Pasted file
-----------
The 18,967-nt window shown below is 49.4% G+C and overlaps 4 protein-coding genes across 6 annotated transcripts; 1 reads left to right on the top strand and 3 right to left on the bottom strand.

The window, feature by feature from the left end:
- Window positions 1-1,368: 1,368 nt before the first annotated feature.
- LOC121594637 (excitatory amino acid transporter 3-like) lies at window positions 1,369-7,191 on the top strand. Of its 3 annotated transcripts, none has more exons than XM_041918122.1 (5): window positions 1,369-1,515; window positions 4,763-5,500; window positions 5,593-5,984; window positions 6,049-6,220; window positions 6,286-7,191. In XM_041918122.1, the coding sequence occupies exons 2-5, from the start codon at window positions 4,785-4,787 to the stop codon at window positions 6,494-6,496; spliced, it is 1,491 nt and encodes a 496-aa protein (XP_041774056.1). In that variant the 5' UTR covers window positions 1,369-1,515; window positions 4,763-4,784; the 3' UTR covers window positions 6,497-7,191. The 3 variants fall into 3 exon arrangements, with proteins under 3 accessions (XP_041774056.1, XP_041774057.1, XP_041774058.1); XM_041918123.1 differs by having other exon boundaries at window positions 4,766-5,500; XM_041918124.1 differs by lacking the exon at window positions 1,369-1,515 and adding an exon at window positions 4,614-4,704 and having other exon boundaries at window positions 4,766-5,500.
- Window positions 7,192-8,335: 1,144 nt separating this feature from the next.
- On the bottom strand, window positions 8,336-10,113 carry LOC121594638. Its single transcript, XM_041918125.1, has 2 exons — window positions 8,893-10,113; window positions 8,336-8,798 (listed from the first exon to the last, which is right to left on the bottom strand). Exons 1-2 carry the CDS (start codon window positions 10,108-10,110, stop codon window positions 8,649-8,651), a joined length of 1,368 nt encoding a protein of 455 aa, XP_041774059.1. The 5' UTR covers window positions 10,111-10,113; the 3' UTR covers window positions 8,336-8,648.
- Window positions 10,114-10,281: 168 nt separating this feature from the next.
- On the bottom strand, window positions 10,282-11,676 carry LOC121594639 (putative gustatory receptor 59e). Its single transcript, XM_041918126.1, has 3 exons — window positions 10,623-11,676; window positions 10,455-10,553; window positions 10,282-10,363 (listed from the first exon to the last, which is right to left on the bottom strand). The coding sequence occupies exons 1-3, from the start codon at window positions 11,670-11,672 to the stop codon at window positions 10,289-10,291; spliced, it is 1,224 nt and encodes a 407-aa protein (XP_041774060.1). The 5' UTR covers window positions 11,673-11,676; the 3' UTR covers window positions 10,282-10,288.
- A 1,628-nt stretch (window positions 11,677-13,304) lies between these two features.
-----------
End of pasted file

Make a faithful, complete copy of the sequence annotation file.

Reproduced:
The 18,967-nt window shown below is 49.4% G+C and overlaps 4 protein-coding genes across 6 annotated transcripts; 1 reads left to right on the top strand and 3 right to left on the bottom strand.

The window, feature by feature from the left end:
- Window positions 1-1,368: 1,368 nt before the first annotated feature.
- LOC121594637 (excitatory amino acid transporter 3-like) lies at window positions 1,369-7,191 on the top strand. Of its 3 annotated transcripts, none has more exons than XM_041918122.1 (5): window positions 1,369-1,515; window positions 4,763-5,500; window positions 5,593-5,984; window positions 6,049-6,220; window positions 6,286-7,191. In XM_041918122.1, the coding sequence occupies exons 2-5, from the start codon at window positions 4,785-4,787 to the stop codon at window positions 6,494-6,496; spliced, it is 1,491 nt and encodes a 496-aa protein (XP_041774056.1). In that variant the 5' UTR covers window positions 1,369-1,515; window positions 4,763-4,784; the 3' UTR covers window positions 6,497-7,191. The 3 variants fall into 3 exon arrangements, with proteins under 3 accessions (XP_041774056.1, XP_041774057.1, XP_041774058.1); XM_041918123.1 differs by having other exon boundaries at window positions 4,766-5,500; XM_041918124.1 differs by lacking the exon at window positions 1,369-1,515 and adding an exon at window positions 4,614-4,704 and having other exon boundaries at window positions 4,766-5,500.
- Window positions 7,192-8,335: 1,144 nt separating this feature from the next.
- On the bottom strand, window positions 8,336-10,113 carry LOC121594638. Its single transcript, XM_041918125.1, has 2 exons — window positions 8,893-10,113; window positions 8,336-8,798 (listed from the first exon to the last, which is right to left on the bottom strand). Exons 1-2 carry the CDS (start codon window positions 10,108-10,110, stop codon window positions 8,649-8,651), a joined length of 1,368 nt encoding a protein of 455 aa, XP_041774059.1. The 5' UTR covers window positions 10,111-10,113; the 3' UTR covers window positions 8,336-8,648.
- Window positions 10,114-10,281: 168 nt separating this feature from the next.
- On the bottom strand, window positions 10,282-11,676 carry LOC121594639 (putative gustatory receptor 59e). Its single transcript, XM_041918126.1, has 3 exons — window positions 10,623-11,676; window positions 10,455-10,553; window positions 10,282-10,363 (listed from the first exon to the last, which is right to left on the bottom strand). The coding sequence occupies exons 1-3, from the start codon at window positions 11,670-11,672 to the stop codon at window positions 10,289-10,291; spliced, it is 1,224 nt and encodes a 407-aa protein (XP_041774060.1). The 5' UTR covers window positions 11,673-11,676; the 3' UTR covers window positions 10,282-10,288.
- A 1,628-nt stretch (window positions 11,677-13,304) lies between these two features.